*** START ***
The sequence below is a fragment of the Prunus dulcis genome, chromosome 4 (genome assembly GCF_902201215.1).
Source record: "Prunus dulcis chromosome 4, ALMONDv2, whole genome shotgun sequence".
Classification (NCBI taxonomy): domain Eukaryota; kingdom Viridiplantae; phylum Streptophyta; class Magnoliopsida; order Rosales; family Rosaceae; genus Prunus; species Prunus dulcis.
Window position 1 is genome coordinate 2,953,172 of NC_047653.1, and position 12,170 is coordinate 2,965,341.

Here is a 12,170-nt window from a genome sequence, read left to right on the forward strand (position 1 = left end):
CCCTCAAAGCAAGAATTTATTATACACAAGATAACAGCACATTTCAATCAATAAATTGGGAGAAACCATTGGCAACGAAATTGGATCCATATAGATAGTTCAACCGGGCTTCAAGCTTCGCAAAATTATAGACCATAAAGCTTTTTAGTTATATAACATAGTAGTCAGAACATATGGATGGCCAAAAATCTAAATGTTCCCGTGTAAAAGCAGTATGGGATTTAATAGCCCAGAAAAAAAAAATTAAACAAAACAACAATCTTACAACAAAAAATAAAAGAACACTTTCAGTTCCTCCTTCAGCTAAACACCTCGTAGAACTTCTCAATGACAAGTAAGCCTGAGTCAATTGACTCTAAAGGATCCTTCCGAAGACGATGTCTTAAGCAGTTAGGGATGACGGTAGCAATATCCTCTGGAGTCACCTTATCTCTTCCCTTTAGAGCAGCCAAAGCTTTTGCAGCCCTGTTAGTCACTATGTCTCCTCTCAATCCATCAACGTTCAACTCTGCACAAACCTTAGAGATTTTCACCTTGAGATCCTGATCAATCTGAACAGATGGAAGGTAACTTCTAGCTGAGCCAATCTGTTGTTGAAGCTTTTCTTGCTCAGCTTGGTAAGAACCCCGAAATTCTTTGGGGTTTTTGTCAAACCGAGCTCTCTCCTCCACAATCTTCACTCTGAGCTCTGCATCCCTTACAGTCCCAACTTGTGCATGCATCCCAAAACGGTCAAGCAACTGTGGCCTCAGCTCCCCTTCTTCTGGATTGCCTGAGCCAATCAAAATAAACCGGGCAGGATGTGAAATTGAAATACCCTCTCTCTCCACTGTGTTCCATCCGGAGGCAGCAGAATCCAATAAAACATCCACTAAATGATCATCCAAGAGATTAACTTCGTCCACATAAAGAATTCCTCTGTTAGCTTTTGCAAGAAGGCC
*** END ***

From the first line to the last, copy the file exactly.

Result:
The sequence below is a fragment of the Prunus dulcis genome, chromosome 4 (genome assembly GCF_902201215.1).
Source record: "Prunus dulcis chromosome 4, ALMONDv2, whole genome shotgun sequence".
Classification (NCBI taxonomy): domain Eukaryota; kingdom Viridiplantae; phylum Streptophyta; class Magnoliopsida; order Rosales; family Rosaceae; genus Prunus; species Prunus dulcis.
Window position 1 is genome coordinate 2,953,172 of NC_047653.1, and position 12,170 is coordinate 2,965,341.

Here is a 12,170-nt window from a genome sequence, read left to right on the forward strand (position 1 = left end):
CCCTCAAAGCAAGAATTTATTATACACAAGATAACAGCACATTTCAATCAATAAATTGGGAGAAACCATTGGCAACGAAATTGGATCCATATAGATAGTTCAACCGGGCTTCAAGCTTCGCAAAATTATAGACCATAAAGCTTTTTAGTTATATAACATAGTAGTCAGAACATATGGATGGCCAAAAATCTAAATGTTCCCGTGTAAAAGCAGTATGGGATTTAATAGCCCAGAAAAAAAAAATTAAACAAAACAACAATCTTACAACAAAAAATAAAAGAACACTTTCAGTTCCTCCTTCAGCTAAACACCTCGTAGAACTTCTCAATGACAAGTAAGCCTGAGTCAATTGACTCTAAAGGATCCTTCCGAAGACGATGTCTTAAGCAGTTAGGGATGACGGTAGCAATATCCTCTGGAGTCACCTTATCTCTTCCCTTTAGAGCAGCCAAAGCTTTTGCAGCCCTGTTAGTCACTATGTCTCCTCTCAATCCATCAACGTTCAACTCTGCACAAACCTTAGAGATTTTCACCTTGAGATCCTGATCAATCTGAACAGATGGAAGGTAACTTCTAGCTGAGCCAATCTGTTGTTGAAGCTTTTCTTGCTCAGCTTGGTAAGAACCCCGAAATTCTTTGGGGTTTTTGTCAAACCGAGCTCTCTCCTCCACAATCTTCACTCTGAGCTCTGCATCCCTTACAGTCCCAACTTGTGCATGCATCCCAAAACGGTCAAGCAACTGTGGCCTCAGCTCCCCTTCTTCTGGATTGCCTGAGCCAATCAAAATAAACCGGGCAGGATGTGAAATTGAAATACCCTCTCTCTCCACTGTGTTCCATCCGGAGGCAGCAGAATCCAATAAAACATCCACTAAATGATCATCCAAGAGATTAACTTCGTCCACATAAAGAATTCCTCTGTTAGCTTTTGCAAGAAGGCC